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Still a repairing; ever out of frame;
And never going aright, being a watch,
And being watch'd, that it may still go right?
Nay, to be perjur'd, which is worst of all :
And among three to love the worst of all,
A whitely wanton with a velvet brow,
With two pitch balls stuck in her face for eyes ;
Ay, and hy heav'o, one that will do the deed,
Though Argus were her eunuch and her guard;
And I to sigh for her! to watch for her!
'To pray for her! Go to; it is a plague
That Cupid will impose for my neglect
Of his almighty dreadful little might.
Well, I will love, write, sigh, pray, sue, and groan :
Some mep must love my lady, and some Joan."

The character of Biron drawn by Rosaline and that which Biron gives of Boyet are equally happy. The observations on the use and abuse of study, and on the power of beauty to quicken the understanding as well as the senses, are excellent. The scene which has the greatest dramatick effect is that in which Biron, the king, Longaville, and Dumain, successively detect each other and are detected in their breach of their vow and in their profession of attachment to their several mistresses, in which they suppose themselves to be overheard by no one. The reconciliation between these lovers and their sweethearts is also very good, and the penance which Rosaline imposes on Biron, before he can expect to gain her cousent to marry him, full of propriety and beauty.

Rosaline. Oft have I heard of you, my lord Biron,
Before I saw you : and the world's large tongue
Proclaims you for a man replete with mocks ;
Full of comparisons, and wounding flouts :
Which you on all estates will execute,

That lie within the mercy of your wit.
To weed this wormwood from your faithful brain;
And therewithal to win me, if you please,
(Without the which I am not to be won)
You shall this twelvemonth term from day to day
Visit the speechless sick, and still converse
With groaning wretches ; and your task shall be,
With all the fierce endeavour of your wit,
T' enforce the pained impotent to smile.

Biron. To move wild laughter in the throat of death?
It cannot be : is impossible:
Mirth cannot move a soul in agony.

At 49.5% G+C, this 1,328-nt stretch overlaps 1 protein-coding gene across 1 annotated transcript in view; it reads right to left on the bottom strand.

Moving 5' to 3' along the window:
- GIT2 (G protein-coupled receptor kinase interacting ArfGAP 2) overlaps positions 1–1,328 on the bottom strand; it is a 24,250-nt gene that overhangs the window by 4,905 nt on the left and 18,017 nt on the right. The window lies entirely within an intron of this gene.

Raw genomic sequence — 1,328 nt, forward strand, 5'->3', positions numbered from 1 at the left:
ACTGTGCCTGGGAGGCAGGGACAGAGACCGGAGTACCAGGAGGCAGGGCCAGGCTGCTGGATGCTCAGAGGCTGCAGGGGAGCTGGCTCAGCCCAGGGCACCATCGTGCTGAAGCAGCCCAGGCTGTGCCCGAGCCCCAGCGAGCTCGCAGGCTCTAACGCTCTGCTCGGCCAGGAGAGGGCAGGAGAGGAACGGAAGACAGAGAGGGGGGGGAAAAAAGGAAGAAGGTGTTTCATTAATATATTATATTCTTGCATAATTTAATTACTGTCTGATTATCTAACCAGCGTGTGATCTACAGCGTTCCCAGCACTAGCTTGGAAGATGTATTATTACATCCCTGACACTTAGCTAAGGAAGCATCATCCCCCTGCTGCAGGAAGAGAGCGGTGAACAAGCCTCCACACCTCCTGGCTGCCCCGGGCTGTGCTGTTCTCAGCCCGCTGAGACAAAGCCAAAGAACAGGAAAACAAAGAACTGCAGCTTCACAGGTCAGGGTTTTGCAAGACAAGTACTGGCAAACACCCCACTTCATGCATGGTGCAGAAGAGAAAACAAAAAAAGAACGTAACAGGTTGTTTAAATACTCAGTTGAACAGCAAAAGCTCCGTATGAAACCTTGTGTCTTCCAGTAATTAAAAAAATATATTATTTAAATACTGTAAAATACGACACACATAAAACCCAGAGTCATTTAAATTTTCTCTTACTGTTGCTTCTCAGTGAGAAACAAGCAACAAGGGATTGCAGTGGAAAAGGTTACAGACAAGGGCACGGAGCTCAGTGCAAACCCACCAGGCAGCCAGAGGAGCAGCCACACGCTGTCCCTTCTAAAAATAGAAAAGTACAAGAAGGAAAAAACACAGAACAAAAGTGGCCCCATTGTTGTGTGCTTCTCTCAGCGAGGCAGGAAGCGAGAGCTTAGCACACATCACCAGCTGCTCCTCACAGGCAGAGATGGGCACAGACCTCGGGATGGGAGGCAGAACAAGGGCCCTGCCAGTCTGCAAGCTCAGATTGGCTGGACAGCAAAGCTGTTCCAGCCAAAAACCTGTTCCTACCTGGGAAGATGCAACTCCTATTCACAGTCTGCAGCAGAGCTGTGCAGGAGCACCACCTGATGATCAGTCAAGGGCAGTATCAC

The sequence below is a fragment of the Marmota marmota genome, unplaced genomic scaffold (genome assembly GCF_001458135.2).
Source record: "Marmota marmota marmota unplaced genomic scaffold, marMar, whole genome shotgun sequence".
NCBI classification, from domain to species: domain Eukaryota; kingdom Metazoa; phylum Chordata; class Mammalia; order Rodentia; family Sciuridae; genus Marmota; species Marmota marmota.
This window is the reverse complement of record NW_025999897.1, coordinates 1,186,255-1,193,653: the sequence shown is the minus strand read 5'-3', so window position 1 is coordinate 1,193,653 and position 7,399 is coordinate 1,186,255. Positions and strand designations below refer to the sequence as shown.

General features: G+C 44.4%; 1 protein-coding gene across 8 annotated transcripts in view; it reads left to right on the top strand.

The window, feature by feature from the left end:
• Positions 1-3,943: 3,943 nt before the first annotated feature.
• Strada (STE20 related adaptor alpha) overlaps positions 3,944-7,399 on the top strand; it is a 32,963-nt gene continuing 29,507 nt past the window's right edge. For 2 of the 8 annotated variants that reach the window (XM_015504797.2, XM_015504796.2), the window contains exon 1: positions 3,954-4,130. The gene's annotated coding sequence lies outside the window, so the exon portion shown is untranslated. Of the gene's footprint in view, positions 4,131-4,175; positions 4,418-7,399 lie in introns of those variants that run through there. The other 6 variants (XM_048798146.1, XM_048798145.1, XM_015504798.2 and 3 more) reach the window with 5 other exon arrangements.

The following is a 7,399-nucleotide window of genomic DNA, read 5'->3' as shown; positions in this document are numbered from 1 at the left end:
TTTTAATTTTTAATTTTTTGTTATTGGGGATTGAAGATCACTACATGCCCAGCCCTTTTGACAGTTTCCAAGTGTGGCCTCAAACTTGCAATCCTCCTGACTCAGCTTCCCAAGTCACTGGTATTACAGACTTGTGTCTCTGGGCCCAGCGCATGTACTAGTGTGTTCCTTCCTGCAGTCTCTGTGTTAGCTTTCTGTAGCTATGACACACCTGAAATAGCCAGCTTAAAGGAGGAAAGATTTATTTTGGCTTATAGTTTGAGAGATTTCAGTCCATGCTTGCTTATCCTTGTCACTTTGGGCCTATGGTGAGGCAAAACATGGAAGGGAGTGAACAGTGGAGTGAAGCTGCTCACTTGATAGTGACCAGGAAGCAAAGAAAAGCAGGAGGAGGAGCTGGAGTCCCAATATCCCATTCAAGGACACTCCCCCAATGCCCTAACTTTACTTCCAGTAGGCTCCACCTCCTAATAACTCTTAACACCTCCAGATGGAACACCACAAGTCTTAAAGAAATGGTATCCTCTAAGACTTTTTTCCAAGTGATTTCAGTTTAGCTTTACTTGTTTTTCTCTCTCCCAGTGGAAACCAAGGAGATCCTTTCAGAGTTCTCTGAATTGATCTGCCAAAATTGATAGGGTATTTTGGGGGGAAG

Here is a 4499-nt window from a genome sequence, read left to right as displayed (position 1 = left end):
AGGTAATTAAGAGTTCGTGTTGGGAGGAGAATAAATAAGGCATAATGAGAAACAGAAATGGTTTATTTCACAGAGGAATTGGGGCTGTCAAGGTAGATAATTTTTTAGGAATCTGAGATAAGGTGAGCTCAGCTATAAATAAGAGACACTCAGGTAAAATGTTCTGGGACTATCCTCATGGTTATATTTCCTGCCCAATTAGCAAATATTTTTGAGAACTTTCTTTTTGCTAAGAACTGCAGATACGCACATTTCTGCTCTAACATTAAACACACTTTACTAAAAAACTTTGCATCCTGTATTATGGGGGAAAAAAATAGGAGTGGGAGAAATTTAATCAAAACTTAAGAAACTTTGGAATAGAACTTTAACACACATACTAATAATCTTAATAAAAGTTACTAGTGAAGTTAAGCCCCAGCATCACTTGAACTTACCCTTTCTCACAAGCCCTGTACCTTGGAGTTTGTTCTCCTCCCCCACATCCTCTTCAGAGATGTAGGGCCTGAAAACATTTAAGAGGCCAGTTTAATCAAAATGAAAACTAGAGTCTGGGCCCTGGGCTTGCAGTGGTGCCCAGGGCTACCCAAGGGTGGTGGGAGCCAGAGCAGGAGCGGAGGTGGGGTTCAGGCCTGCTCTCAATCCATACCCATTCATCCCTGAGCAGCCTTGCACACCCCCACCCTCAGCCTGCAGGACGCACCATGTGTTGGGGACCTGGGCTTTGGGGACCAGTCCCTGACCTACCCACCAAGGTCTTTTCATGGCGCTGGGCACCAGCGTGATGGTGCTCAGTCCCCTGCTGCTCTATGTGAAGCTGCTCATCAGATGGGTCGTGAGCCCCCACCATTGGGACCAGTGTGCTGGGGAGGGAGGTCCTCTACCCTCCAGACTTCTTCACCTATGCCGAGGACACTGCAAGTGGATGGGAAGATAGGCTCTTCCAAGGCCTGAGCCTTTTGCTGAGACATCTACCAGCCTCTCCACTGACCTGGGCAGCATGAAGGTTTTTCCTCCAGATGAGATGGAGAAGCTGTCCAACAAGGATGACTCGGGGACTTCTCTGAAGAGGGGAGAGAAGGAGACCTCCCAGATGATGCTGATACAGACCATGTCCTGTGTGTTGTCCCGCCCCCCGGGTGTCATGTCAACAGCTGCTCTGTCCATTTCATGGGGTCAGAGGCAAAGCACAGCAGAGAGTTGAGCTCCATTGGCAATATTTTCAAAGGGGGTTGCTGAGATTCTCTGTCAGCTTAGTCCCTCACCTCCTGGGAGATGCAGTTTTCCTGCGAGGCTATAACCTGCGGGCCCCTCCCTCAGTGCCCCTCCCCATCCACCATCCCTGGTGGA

Rosaline. Why, that's the way to choke a gibing spirit,
Whose influence is begot of that loose grace,
Which shallow laughing hearers give to fools :
A jest's prosperity lies in the ear
Of him that hears it; nev in the tongue
Of him that makes it: then, if sickly ears,
Deafd with the clamours of their own dear groans,
Will hear your idle scorns, continue then,
And I will have you, and that fault withal;
But, if they will not, throw away that spirit,
And I shall find you empty of that fault,
Right joyful of your reformation.

Biron. A twelvemonth? Well, befall what will befall, I'll jest a twelvemonth in a hospital.”

The famous cuckoo-song closes the play : but we shall add no more criticisms : “ the words of Mercury are harsh after the songs of Apollo."

MUCH ADO ABOUT NOTHING.

This admirable comedy used to be frequently acted till of late years.

Mr. Garrick's Benedick was one of his most celebrated characters; and Mrs. Jordan, we have understood, played Beatrice very delightfully. The serious part is still the most prominent here, as in other instances that we have noticed. Hero is the principal figure in the piece, and leaves an indelible impression on the mind by her beauty, her tenderness, and the hard trial of her love. The passage in which Claudio first makes a confession of his affection towards her conveys as pleasing an image of the entrance of love into a youthful bosom as can well be imagined.

" Oh, my lord,
When you went onward with this ended action,